John and Elias: “I took a trip to the mountains. I saw an old friend, who reminded me what I had been missing.” The whole conversation expressed the depth of their relationship for four seasons. If Elias is to go at the end of this season, he will be greatly missed, but, oh, what a character this has been to enjoy.
Elias making Dominic answer for Anthony’s death — RIP Scarface!–: “Ooh, oh man. You can take my title but you can’t hold onto it. You can’t trust anyone, and now your men won’t trust you…I might have lied about a few things, like the message your men intercepted.” Elias, you are brilliant!
The Machine giving itself up to Samaritan to save Root and Finch was dramatic, and it all played out with words appearing on a screen as the two machines ‘talked.’ Remember back in Season 2 when the Machine tried to ‘save’ its memories by printing them out in code and hiring a score or two of people to input the data each day? How about Season 3 when the Machine wanted Reese and Shaw and Finch to kill the congressman so Samaritan wouldn’t come online? And now the Machine gives itself up, sacrifices itself so that Root and Harold can live.
What a great show. I know this finale will be one of three that I expect to keep me on pins and needles until the fall.
Meh. League of Assassins, meh. Once again Starling City is on the threshold of extinction, been there done that. We know it won’t happen. Since I love the chemistry of the core characters, it should be no surprise I’m not a fan of the lack of chemistry now that Oliver isn’t Oliver anymore. I do have to give Stephen Amell props for his acting, something I’ve always enjoyed with this series. He plays Oliver as utterly cold and without emotion. It is chilling. Where all this goes, I have no idea. Seeing Laurel and Felicity come into their own, as well as Thea finally taking a stand and not allowing everyone around her to tell her what to do and ‘protect her for her own best interests’ are great moments for me.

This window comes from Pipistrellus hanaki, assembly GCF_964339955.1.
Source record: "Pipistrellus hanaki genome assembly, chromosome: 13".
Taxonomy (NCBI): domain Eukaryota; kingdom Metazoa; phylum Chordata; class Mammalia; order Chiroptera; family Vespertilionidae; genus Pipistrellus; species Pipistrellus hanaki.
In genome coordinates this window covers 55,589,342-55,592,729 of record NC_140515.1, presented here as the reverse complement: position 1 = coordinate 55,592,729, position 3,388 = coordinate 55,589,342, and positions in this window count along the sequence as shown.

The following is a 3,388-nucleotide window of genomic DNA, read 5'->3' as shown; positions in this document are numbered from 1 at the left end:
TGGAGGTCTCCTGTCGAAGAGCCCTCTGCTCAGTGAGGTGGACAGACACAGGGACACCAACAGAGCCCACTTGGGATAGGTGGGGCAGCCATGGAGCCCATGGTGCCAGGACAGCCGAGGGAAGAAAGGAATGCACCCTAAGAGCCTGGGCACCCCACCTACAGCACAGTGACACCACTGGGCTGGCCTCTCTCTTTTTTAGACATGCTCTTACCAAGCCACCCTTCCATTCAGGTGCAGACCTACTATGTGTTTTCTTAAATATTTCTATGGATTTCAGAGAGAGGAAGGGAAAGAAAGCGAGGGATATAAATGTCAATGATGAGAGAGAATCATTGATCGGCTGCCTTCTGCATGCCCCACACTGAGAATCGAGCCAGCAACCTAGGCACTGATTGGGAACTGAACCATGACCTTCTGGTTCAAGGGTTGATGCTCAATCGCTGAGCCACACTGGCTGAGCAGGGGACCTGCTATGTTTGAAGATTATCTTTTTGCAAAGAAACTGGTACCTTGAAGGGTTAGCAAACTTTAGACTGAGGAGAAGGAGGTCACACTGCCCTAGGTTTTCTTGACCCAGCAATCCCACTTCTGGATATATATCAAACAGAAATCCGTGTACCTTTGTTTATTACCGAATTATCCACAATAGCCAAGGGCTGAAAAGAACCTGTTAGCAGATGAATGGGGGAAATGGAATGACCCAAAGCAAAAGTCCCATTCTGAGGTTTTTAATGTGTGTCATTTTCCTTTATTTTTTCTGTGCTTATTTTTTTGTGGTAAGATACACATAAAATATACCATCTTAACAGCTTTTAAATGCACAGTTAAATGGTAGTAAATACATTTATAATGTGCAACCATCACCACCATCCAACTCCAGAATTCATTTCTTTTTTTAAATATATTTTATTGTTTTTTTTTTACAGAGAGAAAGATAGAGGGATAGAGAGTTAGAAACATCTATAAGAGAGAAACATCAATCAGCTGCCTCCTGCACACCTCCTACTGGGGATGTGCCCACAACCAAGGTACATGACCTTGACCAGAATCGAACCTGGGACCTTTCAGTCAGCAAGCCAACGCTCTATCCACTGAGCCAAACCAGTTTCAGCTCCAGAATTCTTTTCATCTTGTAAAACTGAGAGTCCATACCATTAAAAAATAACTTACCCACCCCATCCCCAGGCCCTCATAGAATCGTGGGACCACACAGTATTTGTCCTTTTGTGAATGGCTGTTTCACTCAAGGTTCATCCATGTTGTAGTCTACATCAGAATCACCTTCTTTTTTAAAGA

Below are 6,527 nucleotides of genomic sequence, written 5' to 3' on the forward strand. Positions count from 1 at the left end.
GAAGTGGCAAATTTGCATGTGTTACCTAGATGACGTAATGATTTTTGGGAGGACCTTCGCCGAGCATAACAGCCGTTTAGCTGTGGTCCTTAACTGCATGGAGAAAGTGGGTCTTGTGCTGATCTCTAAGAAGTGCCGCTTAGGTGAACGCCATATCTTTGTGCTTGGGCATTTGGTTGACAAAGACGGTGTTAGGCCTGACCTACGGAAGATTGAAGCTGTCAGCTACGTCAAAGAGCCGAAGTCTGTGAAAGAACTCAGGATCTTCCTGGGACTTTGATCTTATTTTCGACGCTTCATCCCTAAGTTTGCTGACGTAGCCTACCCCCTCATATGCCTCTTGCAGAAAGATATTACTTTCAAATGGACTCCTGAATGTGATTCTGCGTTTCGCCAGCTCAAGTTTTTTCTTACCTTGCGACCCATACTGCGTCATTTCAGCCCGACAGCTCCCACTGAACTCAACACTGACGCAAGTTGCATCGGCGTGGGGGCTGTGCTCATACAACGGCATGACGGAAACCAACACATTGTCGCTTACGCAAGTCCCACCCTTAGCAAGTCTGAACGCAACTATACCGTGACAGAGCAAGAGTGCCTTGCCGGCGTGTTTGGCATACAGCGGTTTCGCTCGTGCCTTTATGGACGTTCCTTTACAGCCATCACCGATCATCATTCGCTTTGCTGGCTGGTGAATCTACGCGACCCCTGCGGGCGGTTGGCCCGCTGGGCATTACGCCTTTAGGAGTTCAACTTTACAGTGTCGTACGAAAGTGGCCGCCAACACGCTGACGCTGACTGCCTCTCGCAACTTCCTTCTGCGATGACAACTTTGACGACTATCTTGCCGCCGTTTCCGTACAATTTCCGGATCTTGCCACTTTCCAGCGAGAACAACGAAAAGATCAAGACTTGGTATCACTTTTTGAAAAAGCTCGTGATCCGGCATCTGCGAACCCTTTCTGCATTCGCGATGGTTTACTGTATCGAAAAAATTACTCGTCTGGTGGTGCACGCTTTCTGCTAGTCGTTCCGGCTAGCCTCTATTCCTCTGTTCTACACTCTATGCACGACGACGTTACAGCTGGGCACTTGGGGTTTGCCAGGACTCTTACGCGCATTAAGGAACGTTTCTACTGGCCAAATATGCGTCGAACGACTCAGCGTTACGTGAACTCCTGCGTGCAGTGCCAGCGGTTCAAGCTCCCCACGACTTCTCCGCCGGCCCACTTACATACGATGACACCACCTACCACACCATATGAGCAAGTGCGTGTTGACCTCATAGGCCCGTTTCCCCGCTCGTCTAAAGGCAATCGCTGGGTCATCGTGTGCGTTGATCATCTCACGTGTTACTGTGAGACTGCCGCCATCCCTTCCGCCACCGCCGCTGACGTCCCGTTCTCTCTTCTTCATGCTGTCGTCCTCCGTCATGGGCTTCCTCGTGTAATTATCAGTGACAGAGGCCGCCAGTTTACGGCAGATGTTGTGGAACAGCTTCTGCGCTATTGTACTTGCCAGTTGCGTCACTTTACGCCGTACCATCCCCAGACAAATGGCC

I really enjoyed this episode. I’m not a fan of Claire and Castiel’s storyline thus far, but this episode, to me, brought good closure that makes sense. I never believed that Amelia abandoned her daughter, so I’m glad to discover that the plan was something much different. It is sad that Amelia had to die, but I am glad she got her reunion with Jimmy in heaven. I’m fine with them being soul mates and sharing a heaven. Ash stated there were some special cases; Jimmy and Amelia can be one of those special cases.
As for Claire, I’ll begin with the ending, I’m really glad she’s going to live with Jodi Mills. It’s a nice little bit of universe building for Sam and Dean, something that the show has frequently shunned. Also, I enjoyed each of her scenes with the brothers; it brought out a little bit of their past sorrows but also allowed them to give voice to the reason why they do what they do. I remember in Seasons 6 and 7 we discussed a fair bit over at WFB that we didn’t even understand why Sam and Dean still hunted. Here, in Season 10, the brothers seem to have settled in on why they still do what they do: They help people. That harkens all the way back to Wendigo when Sam wondered how Dean and dad kept going and Dean stated flat out that it was because of helping people – saving people, hunting things, the family business. That each brother said it separately to Claire speaks volumes to how they really feel; they do believe what they’re saying.
I thought it telling the differences each brother had regarding being together or being alone. Dean wondered if alone wasn’t what makes someone stronger. I don’t think that’s him changing his mind about being stronger together, as he told Sam last week in the Werther Project. I think Dean feels alone, since the Mark is his alone to carry, and so he’s struggling with what that means when what he really wants is to be with Sam fighting the good fight. As for Sam, he so often believes he is alone, and has often gone his own way alone, but in his heart of hearts he wants a family.